The American College of Radiology (ACR) provided the funding and the resources for these ACR Appropriateness Criteria®.
Committee on Appropriateness Criteria, Expert Panel on Vascular Imaging
Panel Members: Michael Hanley, MD (Principal Author); Joseph Donahue, MD (Research Author); Frank J. Rybicki, MD, PhD (Panel Chair); Karin E. Dill, MD (Panel Vice-Chair); Dennis F. Bandyk, MD; Christopher J. Francois, MD; Marie D. Gerhard-Herman, MD; Sanjeeva P. Kalva, MD; Emile R. Mohler III, MD; John M. Moriarty, MB, BCh; Isabel B. Oliva, MD; Matthew P. Schenker, MD; Richard Strax, MD; Clifford Weiss, MD
This is the current release of the guideline.
This guideline updates a previous version: Ho VB, van Geertruyden PH, Yucel EK, Rybicki FJ, Baum RA, Desjardins B, Flamm SD, Foley WD, Jaff MR, Koss SA, Mammen L, Mansour MA, Mohler ER III, Narra VR, Schenker MP, Expert Panel on Vascular Imaging. ACR Appropriateness Criteria® suspected lower extremity deep vein thrombosis. [online publication]. Reston (VA): American College of Radiology (ACR); 2010. 5 p.
Available from the American College of Radiology (ACR) Web site .
The following are available:
- ACR Appropriateness Criteria®. Overview. Reston (VA): American College of Radiology; 2013 Nov. 3 p. Available from the American College of Radiology (ACR) Web site .
- ACR Appropriateness Criteria®. Literature search process. Reston (VA): American College of Radiology; 2013 Apr. 1 p. Available from the ACR Web site .
- ACR Appropriateness Criteria®. Evidence table development. Reston (VA): American College of Radiology; 2015 Nov. 5 p. Available from the ACR Web site .
- ACR Appropriateness Criteria®. Radiation dose assessment introduction. Reston (VA): American College of Radiology; 2013 Nov. 3 p. Available from the ACR Web site .
- ACR Appropriateness Criteria®. Manual on contrast media. Reston (VA): American College of Radiology; 90 p. Available from the ACR Web site .
- ACR Appropriateness Criteria®. Procedure information. Reston (VA): American College of Radiology; 2013 Apr. 1 p. Available from the ACR Web site .
- ACR Appropriateness Criteria® suspected lower-extremity deep vein thrombosis. Evidence table. Reston (VA): American College of Radiology; 2013. 9 p. Available from the ACR Web site .
This summary was completed by ECRI on February 20, 2001. The information was verified by the guideline developer on March 14, 2001. The summary was updated by ECRI on March 24, 2006. This summary was updated by ECRI Institute on May 17, 2007 following the U.S. Food and Drug Administration (FDA) advisory on Gadolinium-based contrast agents. This summary was updated by ECRI Institute on June 20, 2007 following the U.S. Food and Drug Administration (FDA) advisory on gadolinium-based contrast agents. This NGC summary was updated by ECRI Institute on December 17, 2010. This NGC summary was updated by ECRI Institute on March 7, 2014.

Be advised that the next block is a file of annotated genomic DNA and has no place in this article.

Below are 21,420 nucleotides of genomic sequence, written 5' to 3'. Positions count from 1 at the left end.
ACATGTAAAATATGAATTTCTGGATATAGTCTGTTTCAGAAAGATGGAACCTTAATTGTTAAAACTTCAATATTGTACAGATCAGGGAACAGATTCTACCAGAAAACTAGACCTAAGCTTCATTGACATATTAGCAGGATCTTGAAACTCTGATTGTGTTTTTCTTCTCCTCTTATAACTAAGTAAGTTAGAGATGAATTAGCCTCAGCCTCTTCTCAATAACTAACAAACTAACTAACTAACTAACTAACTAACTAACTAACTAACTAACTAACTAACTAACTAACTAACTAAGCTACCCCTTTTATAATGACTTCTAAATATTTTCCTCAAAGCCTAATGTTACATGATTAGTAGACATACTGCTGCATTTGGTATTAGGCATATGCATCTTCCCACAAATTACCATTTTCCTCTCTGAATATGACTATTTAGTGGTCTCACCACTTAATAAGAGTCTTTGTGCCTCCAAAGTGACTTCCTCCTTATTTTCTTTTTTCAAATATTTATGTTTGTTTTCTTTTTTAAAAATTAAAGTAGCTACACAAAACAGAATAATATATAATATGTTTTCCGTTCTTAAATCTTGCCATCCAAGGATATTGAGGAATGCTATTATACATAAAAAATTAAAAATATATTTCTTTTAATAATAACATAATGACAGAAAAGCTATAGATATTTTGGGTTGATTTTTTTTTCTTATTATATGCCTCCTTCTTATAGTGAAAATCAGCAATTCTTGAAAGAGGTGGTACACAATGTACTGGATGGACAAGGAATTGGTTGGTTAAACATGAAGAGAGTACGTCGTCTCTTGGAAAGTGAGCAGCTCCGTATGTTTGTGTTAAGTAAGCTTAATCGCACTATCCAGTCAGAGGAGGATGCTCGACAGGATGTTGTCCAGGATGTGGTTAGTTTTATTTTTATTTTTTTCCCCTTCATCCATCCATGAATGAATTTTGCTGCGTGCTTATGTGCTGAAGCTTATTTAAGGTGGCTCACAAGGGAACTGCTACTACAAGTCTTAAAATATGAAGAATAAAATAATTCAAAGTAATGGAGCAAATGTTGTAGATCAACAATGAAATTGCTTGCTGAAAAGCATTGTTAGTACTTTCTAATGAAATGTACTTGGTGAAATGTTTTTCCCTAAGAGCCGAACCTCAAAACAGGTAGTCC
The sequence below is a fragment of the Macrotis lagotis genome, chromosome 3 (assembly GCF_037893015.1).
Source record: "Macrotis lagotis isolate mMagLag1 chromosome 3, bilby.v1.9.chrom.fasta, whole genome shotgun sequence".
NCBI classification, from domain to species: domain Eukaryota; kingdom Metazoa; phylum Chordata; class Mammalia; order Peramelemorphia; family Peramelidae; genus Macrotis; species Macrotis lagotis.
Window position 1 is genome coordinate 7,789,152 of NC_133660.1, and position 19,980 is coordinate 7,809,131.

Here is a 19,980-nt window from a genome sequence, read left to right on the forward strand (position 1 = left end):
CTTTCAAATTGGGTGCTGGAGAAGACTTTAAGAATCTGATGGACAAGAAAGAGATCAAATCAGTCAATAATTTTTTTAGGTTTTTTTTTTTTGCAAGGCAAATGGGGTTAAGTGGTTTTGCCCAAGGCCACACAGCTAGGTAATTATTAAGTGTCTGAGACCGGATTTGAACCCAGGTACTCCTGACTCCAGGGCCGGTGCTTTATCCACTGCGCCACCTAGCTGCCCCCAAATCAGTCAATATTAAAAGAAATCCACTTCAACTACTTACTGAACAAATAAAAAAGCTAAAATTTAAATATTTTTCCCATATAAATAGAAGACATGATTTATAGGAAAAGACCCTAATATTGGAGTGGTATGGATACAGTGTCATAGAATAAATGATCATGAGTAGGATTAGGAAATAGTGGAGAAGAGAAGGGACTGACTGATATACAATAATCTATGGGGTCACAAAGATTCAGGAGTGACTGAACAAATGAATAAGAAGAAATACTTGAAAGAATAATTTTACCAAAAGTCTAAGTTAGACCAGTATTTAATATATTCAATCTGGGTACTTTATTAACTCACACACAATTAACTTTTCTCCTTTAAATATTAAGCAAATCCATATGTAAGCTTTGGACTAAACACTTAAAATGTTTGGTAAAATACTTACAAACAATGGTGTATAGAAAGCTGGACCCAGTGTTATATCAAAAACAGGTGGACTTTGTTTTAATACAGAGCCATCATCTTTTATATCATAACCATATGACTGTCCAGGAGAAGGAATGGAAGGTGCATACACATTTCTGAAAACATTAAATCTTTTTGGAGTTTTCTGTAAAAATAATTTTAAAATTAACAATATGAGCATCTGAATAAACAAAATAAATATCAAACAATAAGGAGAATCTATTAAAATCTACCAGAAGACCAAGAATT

Instructions for downloading, use, and reproduction of the American College of Radiology (ACR) Appropriateness Criteria® may be found on the ACR Web site .
The National Guideline Clearinghouse™ (NGC) does not develop, produce, approve, or endorse the guidelines represented on this site.
All guidelines summarized by NGC and hosted on our site are produced under the auspices of medical specialty societies, relevant professional associations, public or private organizations, other government agencies, health care organizations or plans, and similar entities.
Guidelines represented on the NGC Web site are submitted by guideline developers, and are screened solely to determine that they meet the NGC Inclusion Criteria.
NGC, AHRQ, and its contractor ECRI Institute make no warranties concerning the content or clinical efficacy or effectiveness of the clinical practice guidelines and related materials represented on this site. Moreover, the views and opinions of developers or authors of guidelines represented on this site do not necessarily state or reflect those of NGC, AHRQ, or its contractor ECRI Institute, and inclusion or hosting of guidelines in NGC may not be used for advertising or commercial endorsement purposes.
Readers with questions regarding guideline content are directed to contact the guideline developer.